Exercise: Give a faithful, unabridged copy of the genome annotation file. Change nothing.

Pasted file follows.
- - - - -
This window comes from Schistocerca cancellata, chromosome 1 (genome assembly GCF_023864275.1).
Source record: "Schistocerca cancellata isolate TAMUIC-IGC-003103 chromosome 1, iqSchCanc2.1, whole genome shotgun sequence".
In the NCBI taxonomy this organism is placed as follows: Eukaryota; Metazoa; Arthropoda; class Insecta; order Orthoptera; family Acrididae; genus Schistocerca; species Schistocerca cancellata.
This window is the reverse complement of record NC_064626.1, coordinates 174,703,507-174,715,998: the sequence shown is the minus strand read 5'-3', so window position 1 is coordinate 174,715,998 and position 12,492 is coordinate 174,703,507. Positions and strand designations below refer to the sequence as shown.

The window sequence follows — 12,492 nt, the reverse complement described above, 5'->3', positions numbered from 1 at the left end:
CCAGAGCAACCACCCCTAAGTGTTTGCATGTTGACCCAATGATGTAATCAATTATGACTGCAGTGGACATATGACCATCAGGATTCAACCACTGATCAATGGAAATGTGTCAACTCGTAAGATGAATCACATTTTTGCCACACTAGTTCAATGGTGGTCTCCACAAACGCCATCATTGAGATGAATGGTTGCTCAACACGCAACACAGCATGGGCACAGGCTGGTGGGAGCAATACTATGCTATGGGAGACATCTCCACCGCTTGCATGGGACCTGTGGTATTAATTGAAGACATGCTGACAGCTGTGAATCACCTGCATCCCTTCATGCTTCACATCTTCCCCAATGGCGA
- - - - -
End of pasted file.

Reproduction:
This window comes from Schistocerca cancellata, chromosome 1 (genome assembly GCF_023864275.1).
Source record: "Schistocerca cancellata isolate TAMUIC-IGC-003103 chromosome 1, iqSchCanc2.1, whole genome shotgun sequence".
In the NCBI taxonomy this organism is placed as follows: Eukaryota; Metazoa; Arthropoda; class Insecta; order Orthoptera; family Acrididae; genus Schistocerca; species Schistocerca cancellata.
This window is the reverse complement of record NC_064626.1, coordinates 174,703,507-174,715,998: the sequence shown is the minus strand read 5'-3', so window position 1 is coordinate 174,715,998 and position 12,492 is coordinate 174,703,507. Positions and strand designations below refer to the sequence as shown.

The window sequence follows — 12,492 nt, the reverse complement described above, 5'->3', positions numbered from 1 at the left end:
CCAGAGCAACCACCCCTAAGTGTTTGCATGTTGACCCAATGATGTAATCAATTATGACTGCAGTGGACATATGACCATCAGGATTCAACCACTGATCAATGGAAATGTGTCAACTCGTAAGATGAATCACATTTTTGCCACACTAGTTCAATGGTGGTCTCCACAAACGCCATCATTGAGATGAATGGTTGCTCAACACGCAACACAGCATGGGCACAGGCTGGTGGGAGCAATACTATGCTATGGGAGACATCTCCACCGCTTGCATGGGACCTGTGGTATTAATTGAAGACATGCTGACAGCTGTGAATCACCTGCATCCCTTCATGCTTCACATCTTCCCCAATGGCGA